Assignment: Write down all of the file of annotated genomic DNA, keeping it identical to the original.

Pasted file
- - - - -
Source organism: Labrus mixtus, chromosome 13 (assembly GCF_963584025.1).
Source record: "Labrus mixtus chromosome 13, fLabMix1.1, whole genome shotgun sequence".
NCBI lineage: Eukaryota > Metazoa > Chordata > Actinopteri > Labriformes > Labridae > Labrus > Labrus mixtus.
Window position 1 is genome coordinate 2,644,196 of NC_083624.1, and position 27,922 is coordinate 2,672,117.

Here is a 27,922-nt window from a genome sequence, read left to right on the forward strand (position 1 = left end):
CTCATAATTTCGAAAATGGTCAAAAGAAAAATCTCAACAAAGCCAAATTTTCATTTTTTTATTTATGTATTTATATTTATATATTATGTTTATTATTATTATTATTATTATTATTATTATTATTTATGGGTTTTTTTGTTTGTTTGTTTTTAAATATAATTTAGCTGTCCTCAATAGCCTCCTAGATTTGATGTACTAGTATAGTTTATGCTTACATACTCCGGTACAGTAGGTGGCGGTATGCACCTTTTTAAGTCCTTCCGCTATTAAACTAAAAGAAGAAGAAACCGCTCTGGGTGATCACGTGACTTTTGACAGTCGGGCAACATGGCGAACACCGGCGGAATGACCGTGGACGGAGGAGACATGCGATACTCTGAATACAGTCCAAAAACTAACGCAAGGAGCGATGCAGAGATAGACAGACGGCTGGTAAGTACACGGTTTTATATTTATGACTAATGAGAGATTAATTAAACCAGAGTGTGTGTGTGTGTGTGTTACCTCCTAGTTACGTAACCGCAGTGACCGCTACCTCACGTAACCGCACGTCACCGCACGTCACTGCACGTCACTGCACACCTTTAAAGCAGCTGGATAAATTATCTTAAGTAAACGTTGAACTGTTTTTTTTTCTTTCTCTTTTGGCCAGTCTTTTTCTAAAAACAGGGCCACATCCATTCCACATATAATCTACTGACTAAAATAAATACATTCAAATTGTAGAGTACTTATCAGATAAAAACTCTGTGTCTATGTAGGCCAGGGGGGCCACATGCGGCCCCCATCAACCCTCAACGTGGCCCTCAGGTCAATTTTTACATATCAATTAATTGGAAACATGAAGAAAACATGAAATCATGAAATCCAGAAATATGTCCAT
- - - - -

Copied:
Source organism: Labrus mixtus, chromosome 13 (assembly GCF_963584025.1).
Source record: "Labrus mixtus chromosome 13, fLabMix1.1, whole genome shotgun sequence".
NCBI lineage: Eukaryota > Metazoa > Chordata > Actinopteri > Labriformes > Labridae > Labrus > Labrus mixtus.
Window position 1 is genome coordinate 2,644,196 of NC_083624.1, and position 27,922 is coordinate 2,672,117.

Here is a 27,922-nt window from a genome sequence, read left to right on the forward strand (position 1 = left end):
CTCATAATTTCGAAAATGGTCAAAAGAAAAATCTCAACAAAGCCAAATTTTCATTTTTTTATTTATGTATTTATATTTATATATTATGTTTATTATTATTATTATTATTATTATTATTATTATTTATGGGTTTTTTTGTTTGTTTGTTTTTAAATATAATTTAGCTGTCCTCAATAGCCTCCTAGATTTGATGTACTAGTATAGTTTATGCTTACATACTCCGGTACAGTAGGTGGCGGTATGCACCTTTTTAAGTCCTTCCGCTATTAAACTAAAAGAAGAAGAAACCGCTCTGGGTGATCACGTGACTTTTGACAGTCGGGCAACATGGCGAACACCGGCGGAATGACCGTGGACGGAGGAGACATGCGATACTCTGAATACAGTCCAAAAACTAACGCAAGGAGCGATGCAGAGATAGACAGACGGCTGGTAAGTACACGGTTTTATATTTATGACTAATGAGAGATTAATTAAACCAGAGTGTGTGTGTGTGTGTGTTACCTCCTAGTTACGTAACCGCAGTGACCGCTACCTCACGTAACCGCACGTCACCGCACGTCACTGCACGTCACTGCACACCTTTAAAGCAGCTGGATAAATTATCTTAAGTAAACGTTGAACTGTTTTTTTTTCTTTCTCTTTTGGCCAGTCTTTTTCTAAAAACAGGGCCACATCCATTCCACATATAATCTACTGACTAAAATAAATACATTCAAATTGTAGAGTACTTATCAGATAAAAACTCTGTGTCTATGTAGGCCAGGGGGGCCACATGCGGCCCCCATCAACCCTCAACGTGGCCCTCAGGTCAATTTTTACATATCAATTAATTGGAAACATGAAGAAAACATGAAATCATGAAATCCAGAAATATGTCCAT